Where To Stay on Drive from Zion to Grand Canyon

Though the drive from isn’t a long one, there are so many great stops along the way that you’re likely going to need to find a good place to base yourself for a night or two between these two iconic National Parks. 

Where to Stay in Page

A great place to base yourself between Zion and the Grand Canyon is the city of Page, which is situated close to Lake Powell, Antelope Canyon, Vermillion Cliffs and countless other sites listed here. If you’re wondering where to stay in Page, have a look at these suggestions:

Country Inn & Suites – A great option if you’re looking for a consistent and comfortable place to stay, this hotel has a lot to offer. They have a great location, countless clean and comfortable rooms, a swimming pool and even an on-site bar. 

Red Rock Motel – If you’re travelling on a bit of a tighter budget, then this independent motel can be a great choice for you in Page. They have a handful of clean and comfortable rooms available (some including a full kitchen) and a great location for exploring the surrounding area. 

Private Rental – Another popular option for accommodation is a private vacation rental, like this unique glamping experience. There are lots of properties to choose from and you’re sure to find something that suits your travel needs. 

Not quite what you’re looking for? Click here to browse more Page hotels!

Where to Stay near the Grand Canyon

If you’re not staying or visiting the North Rim of the Grand Canyon (which is only open from May to October every year), then the most logical place to base yourself is in the town of Williams located just south of the Grand Canyon South Rim park entrance.

The Lodge on Route 66 – If you’d like a bit of luxury to end your drive, then this hotel is an excellent choice. They have a number of beautifully decorated rooms available, a central location in downtown Williams and even include a buffet breakfast each morning.

El Rancho Motel – If you’re on a bit of a tighter budget, then this motel in Williams is a great option. Located in downtown Williams on the historic Route 66, they have a range of basic and comfortable rooms on offer and serves as a great jumping-off point for exploring the Grand Canyon and elsewhere in Northern Arizona.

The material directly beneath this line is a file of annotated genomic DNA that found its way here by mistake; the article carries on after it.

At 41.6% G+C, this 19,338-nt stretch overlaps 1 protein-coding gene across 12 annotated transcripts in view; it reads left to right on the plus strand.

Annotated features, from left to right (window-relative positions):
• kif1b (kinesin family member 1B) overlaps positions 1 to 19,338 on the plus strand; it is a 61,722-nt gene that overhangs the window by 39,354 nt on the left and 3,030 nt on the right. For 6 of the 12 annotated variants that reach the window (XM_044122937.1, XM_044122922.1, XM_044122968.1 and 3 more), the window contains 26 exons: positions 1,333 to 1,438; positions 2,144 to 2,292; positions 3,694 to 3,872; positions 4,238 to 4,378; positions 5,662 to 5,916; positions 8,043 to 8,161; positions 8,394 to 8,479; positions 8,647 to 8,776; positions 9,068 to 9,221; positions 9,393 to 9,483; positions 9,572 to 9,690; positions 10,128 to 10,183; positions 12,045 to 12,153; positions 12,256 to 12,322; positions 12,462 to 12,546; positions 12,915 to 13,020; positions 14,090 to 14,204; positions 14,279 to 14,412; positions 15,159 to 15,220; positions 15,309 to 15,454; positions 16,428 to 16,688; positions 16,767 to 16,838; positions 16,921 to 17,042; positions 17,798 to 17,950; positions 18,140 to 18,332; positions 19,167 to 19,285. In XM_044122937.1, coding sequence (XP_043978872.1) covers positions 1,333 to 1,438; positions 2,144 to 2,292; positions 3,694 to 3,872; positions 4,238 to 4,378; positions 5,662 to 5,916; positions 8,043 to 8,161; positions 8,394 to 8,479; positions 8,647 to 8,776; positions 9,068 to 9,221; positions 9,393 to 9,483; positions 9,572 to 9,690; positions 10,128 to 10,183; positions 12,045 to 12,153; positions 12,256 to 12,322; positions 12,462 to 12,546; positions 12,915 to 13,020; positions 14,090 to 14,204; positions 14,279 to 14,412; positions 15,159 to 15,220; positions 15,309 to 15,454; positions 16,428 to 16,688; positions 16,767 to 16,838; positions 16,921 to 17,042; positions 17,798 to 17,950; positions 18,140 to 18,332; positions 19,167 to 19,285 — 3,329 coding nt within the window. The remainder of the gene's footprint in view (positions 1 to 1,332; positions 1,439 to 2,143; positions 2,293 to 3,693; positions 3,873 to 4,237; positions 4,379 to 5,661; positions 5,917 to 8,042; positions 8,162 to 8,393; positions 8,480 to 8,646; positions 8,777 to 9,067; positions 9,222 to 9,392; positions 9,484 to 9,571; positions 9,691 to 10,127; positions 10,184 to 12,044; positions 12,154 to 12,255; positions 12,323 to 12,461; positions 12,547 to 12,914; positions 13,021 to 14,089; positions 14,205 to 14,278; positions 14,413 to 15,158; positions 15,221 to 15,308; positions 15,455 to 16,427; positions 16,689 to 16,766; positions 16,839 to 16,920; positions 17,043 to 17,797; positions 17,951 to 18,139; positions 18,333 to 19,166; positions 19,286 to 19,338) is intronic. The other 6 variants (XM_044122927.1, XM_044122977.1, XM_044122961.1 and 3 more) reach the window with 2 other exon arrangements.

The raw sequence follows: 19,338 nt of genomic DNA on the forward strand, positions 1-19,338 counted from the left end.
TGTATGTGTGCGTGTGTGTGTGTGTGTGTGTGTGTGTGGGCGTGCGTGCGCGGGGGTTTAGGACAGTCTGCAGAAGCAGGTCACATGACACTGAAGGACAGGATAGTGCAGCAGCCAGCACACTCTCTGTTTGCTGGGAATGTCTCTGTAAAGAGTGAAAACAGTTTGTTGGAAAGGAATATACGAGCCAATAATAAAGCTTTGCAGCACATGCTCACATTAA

Private Rental – If it’s a private vacation rental you are after, then you’ll be happy to know there are lots of options available near the Grand Canyon. Whether you’re looking for a luxury lakefront house like this one or something a bit more basic, there are lots of choices on offer.

Not quite what you’re looking for? Click here to browse more Grand Canyon hotels!

Where to Stay near Zion

Basing yourself in the city of St George, Utah is an excellent choice when exploring Zion National Park as there are lots of amenities and services in the town that you don’t get closer to the park. If you’re looking for a great place to stay, have a look at these suggestions:

Inn On The Cliff — They have a number of clean, chic and comfortable rooms available, a great swimming pool with fantastic views, and a hearty continental breakfast included in the room price.

St George Inn & Suites — This is a great, mid-range option and makes for an excellent base for exploring Zion and a great jumping-off point for this road trip. They boast a range of comfortable and clean rooms and even have a swimming pool to enjoy.

Private Rental — If you’d rather find a private rental, then there are a number of great options for you when visiting Zion such as this ultra-cool cabin within easy reach of the park entrance.

Not quite what you’re looking for? Click here to browse other options near Zion National Park!

Zion National Park is the last stop on the Denver to Las Vegas drive
Zion National Park

The only difficult thing about planning a road trip from Zion National Park to Grand Canyon National Park is figuring out which of the amazing sites to see in a short period of time! These stops will definitely make your drive through the Southwest a classic road trip adventure.

Are you planning an itinerary between these two iconic national parks? Have any questions? Let us know in the comments!

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Kate Stewart

Kate Stewart is a writer for The World Was Here First. She is an archivist specializing in oral history who is based in Tucson, Arizona and grew up in the Midwest. Kate loves driving across the country and exploring the oddities of American and Southwest culture. In her spare time, she is a political activist, country music junkie, and baseball fan.


  1. Hello Kate
    I am from Brazil.
    I pretend doing this trip on the winter, do you think that is possible?
    I need have a 4WD car or a can do it with a normal car?
    Thanks for the information.

  2. We are planning a trip from Salt Lake City starting early on Sunday 9/18/22 and ending in Las Vegas on Thursday 9/22/22. We hope to see Bryce, Zion & possibly the Grand Canyon if time allows. Or if you have a better use of our time in the 5 days we are open to suggestions to see the most beautiful attractions. We are in our early 60’s in decent shape & are up for hiking moderate trails… probly no longer than 5 miles at a time? Would also like suggestions of accommodations & how much time to allow at each park. Thank you!

    • You have probably already received a reply, but i would look into making Moab and Arches NP your first stop. That’s what we did last year and really happy we did. We also hit canyonlands since only a few minutes from Arches. If you have any questions i will be more than happy to answer. I am about the same age and did mostly 5-7 mile hikes as well.